his being thus interrupted in his toilet. He asked me two or three questions, and on learning that I had a passport, and was the bearer of a letter to the English consul, he told me that I was at liberty to depart. So I bowed to the governor of the town, as I had done to the governor of the fort, and making my exit proceeded to my inn.
At Vigo I accomplished but little in the way of distribution, and after a sojourn of a few days, I returned in the direction of St. James.
Arrival at Padron--Projected Enterprise--The Alquilador--Breach of Promise--An Odd Companion--A Plain Story--Rugged Paths--The Desertion--The Pony--A Dialogue--Unpleasant Situation--The Estadea --Benighted--The Hut--The Traveller's Pillow.
I ARRIVED at Padron late in the evening, on my return from Pontevedra and Vigo. It was my intention at this place to send my servant and horses forward to Santiago, and to hire a guide to Cape Finisterra. It would be difficult to assign any plausible reason for the ardent desire which I entertained to visit this place; but I remembered that last year I had escaped almost by a miracle from shipwreck and death on the rocky sides of this extreme point of the Old World, and I thought that to convey the Gospel to a place so wild and remote, might perhaps be considered an acceptable pilgrimage in the eyes of my Maker. True it is that but one copy remained of those which I had brought with me on this last journey, but this reflection, far from discouraging me in my projected enterprise, produced the contrary effect, as I called to mind that ever since the Lord revealed Himself to man, it has seemed good to Him to accomplish the greatest ends by apparently the most insufficient means; and I reflected that this one copy might serve as an ú instrument for more good than the four thousand nine hundred and ninety-nine copies of the edition of Madrid.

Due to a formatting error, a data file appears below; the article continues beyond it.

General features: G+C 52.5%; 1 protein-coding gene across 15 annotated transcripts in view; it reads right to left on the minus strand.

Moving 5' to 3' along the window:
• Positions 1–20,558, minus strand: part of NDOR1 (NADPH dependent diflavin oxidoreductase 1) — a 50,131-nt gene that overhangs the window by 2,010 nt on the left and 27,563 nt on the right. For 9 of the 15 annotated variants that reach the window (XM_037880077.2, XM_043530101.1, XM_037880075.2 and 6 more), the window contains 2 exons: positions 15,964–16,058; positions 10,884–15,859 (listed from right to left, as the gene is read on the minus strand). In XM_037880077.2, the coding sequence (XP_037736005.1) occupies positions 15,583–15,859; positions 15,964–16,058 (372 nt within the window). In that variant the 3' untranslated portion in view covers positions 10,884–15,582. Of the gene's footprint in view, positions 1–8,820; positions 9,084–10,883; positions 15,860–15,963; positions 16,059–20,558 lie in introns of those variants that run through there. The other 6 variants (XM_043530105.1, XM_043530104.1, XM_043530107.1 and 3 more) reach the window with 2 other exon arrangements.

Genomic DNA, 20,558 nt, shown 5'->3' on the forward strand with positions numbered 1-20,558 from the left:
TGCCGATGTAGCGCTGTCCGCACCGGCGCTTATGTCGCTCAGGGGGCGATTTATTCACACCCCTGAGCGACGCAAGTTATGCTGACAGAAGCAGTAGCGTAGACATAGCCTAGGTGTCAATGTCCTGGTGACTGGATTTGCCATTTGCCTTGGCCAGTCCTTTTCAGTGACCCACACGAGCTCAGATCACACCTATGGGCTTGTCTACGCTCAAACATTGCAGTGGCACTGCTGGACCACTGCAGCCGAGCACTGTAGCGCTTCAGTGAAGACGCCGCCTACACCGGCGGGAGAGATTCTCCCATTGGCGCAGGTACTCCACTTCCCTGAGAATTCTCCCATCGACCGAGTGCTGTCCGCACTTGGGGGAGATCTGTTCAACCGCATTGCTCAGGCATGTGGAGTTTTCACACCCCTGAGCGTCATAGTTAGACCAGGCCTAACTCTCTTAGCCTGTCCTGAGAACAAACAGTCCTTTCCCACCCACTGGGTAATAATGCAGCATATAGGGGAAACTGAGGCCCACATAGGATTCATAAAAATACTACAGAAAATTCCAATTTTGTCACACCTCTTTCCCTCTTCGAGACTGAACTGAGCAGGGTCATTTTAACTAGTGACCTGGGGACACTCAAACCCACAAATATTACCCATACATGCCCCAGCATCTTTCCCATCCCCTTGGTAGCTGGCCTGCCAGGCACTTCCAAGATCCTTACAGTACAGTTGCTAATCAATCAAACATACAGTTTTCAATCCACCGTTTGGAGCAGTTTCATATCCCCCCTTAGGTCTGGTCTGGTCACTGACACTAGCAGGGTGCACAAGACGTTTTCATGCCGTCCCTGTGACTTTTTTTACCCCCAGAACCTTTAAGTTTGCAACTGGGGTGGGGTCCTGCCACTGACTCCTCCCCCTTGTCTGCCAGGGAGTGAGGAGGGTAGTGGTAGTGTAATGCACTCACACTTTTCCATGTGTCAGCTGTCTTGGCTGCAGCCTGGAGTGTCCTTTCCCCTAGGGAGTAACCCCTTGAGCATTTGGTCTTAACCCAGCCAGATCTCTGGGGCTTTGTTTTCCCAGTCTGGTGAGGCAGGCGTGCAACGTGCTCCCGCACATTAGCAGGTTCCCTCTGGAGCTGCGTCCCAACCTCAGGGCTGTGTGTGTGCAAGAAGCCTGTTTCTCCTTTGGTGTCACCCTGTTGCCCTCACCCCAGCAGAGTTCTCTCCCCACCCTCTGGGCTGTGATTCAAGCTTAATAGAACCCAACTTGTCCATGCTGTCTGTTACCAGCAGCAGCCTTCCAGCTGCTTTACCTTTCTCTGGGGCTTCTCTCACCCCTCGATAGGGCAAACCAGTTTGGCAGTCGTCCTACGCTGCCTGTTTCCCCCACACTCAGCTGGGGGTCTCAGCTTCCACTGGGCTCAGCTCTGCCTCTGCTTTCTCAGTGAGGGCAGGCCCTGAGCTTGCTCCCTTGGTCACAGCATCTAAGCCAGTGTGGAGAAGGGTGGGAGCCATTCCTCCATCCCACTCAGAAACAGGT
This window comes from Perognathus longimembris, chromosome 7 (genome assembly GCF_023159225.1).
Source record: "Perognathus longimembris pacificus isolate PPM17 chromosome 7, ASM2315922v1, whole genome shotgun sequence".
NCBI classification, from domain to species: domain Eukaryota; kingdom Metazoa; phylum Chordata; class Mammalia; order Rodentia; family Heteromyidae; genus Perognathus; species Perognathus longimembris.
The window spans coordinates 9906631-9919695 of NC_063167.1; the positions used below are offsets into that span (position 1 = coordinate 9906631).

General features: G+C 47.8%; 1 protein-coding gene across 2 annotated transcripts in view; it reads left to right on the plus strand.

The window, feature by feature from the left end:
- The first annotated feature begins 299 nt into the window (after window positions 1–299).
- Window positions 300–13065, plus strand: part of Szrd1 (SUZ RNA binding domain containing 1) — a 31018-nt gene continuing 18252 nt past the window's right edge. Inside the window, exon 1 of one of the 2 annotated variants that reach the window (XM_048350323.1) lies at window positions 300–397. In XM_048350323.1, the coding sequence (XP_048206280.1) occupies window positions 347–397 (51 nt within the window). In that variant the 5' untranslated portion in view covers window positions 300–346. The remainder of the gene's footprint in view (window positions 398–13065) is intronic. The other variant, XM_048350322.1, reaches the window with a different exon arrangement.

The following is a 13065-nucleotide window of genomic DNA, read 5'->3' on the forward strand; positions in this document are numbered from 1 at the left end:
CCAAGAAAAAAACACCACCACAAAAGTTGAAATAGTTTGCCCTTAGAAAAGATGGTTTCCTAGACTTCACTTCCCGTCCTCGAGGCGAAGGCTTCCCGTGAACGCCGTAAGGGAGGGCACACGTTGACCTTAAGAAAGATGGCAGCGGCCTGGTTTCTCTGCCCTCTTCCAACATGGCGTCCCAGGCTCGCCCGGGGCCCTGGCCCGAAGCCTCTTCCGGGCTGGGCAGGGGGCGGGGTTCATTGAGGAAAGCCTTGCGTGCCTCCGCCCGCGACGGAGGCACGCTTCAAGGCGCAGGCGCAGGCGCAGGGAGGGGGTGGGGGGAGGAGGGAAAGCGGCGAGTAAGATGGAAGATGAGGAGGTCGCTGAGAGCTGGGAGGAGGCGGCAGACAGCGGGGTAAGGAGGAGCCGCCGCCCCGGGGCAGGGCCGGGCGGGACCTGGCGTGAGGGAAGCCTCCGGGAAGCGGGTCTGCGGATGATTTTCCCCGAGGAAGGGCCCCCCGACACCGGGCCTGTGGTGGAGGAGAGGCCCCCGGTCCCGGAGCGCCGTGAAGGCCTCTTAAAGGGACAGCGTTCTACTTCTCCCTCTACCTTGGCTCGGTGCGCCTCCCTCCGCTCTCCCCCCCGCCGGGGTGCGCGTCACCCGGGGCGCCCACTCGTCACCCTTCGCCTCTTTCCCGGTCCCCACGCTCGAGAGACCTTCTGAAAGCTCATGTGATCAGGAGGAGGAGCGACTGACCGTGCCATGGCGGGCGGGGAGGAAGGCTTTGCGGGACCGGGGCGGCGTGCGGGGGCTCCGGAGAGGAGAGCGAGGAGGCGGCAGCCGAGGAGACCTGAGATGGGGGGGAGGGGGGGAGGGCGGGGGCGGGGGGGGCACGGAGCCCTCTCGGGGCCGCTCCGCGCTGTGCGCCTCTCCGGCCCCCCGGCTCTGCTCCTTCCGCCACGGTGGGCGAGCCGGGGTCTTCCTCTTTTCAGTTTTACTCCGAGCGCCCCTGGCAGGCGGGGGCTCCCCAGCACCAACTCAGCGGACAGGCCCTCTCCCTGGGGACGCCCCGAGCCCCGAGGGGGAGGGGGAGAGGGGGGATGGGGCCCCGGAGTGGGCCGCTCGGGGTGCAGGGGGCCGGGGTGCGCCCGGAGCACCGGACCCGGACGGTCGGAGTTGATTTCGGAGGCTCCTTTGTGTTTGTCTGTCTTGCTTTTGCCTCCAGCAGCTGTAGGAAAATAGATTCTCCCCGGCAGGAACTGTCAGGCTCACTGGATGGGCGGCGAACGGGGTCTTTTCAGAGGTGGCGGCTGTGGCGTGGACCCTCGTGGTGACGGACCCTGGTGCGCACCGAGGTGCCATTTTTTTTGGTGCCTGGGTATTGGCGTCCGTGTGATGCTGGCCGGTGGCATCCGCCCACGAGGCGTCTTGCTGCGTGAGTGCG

I was aware that my own horses were quite incompetent to reach Finisterra, as the roads or paths lie through stony ravines, and over rough and shaggy hills, and therefore determined to leave them behind with Antonio, whom I was unwilling to expose to the fatigues of such a journey. I lost no time in sending for an alquilador, or person who lets out horses, and informing him of my intention. He said he had an excellent mountain pony at my disposal, and that he himself would accompany me, but at the same time observed, that it was a terrible journey for man and horse, and that he expected to be paid accordingly. I consented to give him what he demanded, but on the express condition that he would perform his promise of attending me himself, as I was unwilling to trust myself four or five days amongst the hills with any low fellow of the town whom he might select, and who it was very possible might play me some evil turn. He replied by the term invariably used by the Spaniards when they see doubt or distrust